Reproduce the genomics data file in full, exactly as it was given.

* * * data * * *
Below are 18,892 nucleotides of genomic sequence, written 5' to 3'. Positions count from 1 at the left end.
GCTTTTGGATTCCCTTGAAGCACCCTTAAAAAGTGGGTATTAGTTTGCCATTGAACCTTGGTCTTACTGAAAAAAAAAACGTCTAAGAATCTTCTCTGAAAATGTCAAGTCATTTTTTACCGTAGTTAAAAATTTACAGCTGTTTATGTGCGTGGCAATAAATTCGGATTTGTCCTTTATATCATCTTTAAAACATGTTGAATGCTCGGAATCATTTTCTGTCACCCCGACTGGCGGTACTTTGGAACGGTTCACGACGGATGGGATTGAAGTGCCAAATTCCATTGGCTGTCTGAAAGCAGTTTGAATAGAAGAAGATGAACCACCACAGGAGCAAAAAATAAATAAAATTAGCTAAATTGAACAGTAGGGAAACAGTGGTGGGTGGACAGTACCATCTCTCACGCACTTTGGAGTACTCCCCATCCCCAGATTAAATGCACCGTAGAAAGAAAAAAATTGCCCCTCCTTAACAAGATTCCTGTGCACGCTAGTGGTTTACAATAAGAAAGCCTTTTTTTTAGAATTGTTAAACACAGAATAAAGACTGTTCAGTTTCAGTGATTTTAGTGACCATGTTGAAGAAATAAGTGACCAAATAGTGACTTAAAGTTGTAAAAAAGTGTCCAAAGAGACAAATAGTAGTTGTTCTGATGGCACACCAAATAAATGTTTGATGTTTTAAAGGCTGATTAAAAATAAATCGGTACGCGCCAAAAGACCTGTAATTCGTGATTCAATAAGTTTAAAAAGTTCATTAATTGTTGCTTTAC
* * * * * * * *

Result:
Below are 18,892 nucleotides of genomic sequence, written 5' to 3'. Positions count from 1 at the left end.
GCTTTTGGATTCCCTTGAAGCACCCTTAAAAAGTGGGTATTAGTTTGCCATTGAACCTTGGTCTTACTGAAAAAAAAAACGTCTAAGAATCTTCTCTGAAAATGTCAAGTCATTTTTTACCGTAGTTAAAAATTTACAGCTGTTTATGTGCGTGGCAATAAATTCGGATTTGTCCTTTATATCATCTTTAAAACATGTTGAATGCTCGGAATCATTTTCTGTCACCCCGACTGGCGGTACTTTGGAACGGTTCACGACGGATGGGATTGAAGTGCCAAATTCCATTGGCTGTCTGAAAGCAGTTTGAATAGAAGAAGATGAACCACCACAGGAGCAAAAAATAAATAAAATTAGCTAAATTGAACAGTAGGGAAACAGTGGTGGGTGGACAGTACCATCTCTCACGCACTTTGGAGTACTCCCCATCCCCAGATTAAATGCACCGTAGAAAGAAAAAAATTGCCCCTCCTTAACAAGATTCCTGTGCACGCTAGTGGTTTACAATAAGAAAGCCTTTTTTTTAGAATTGTTAAACACAGAATAAAGACTGTTCAGTTTCAGTGATTTTAGTGACCATGTTGAAGAAATAAGTGACCAAATAGTGACTTAAAGTTGTAAAAAAGTGTCCAAAGAGACAAATAGTAGTTGTTCTGATGGCACACCAAATAAATGTTTGATGTTTTAAAGGCTGATTAAAAATAAATCGGTACGCGCCAAAAGACCTGTAATTCGTGATTCAATAAGTTTAAAAAGTTCATTAATTGTTGCTTTAC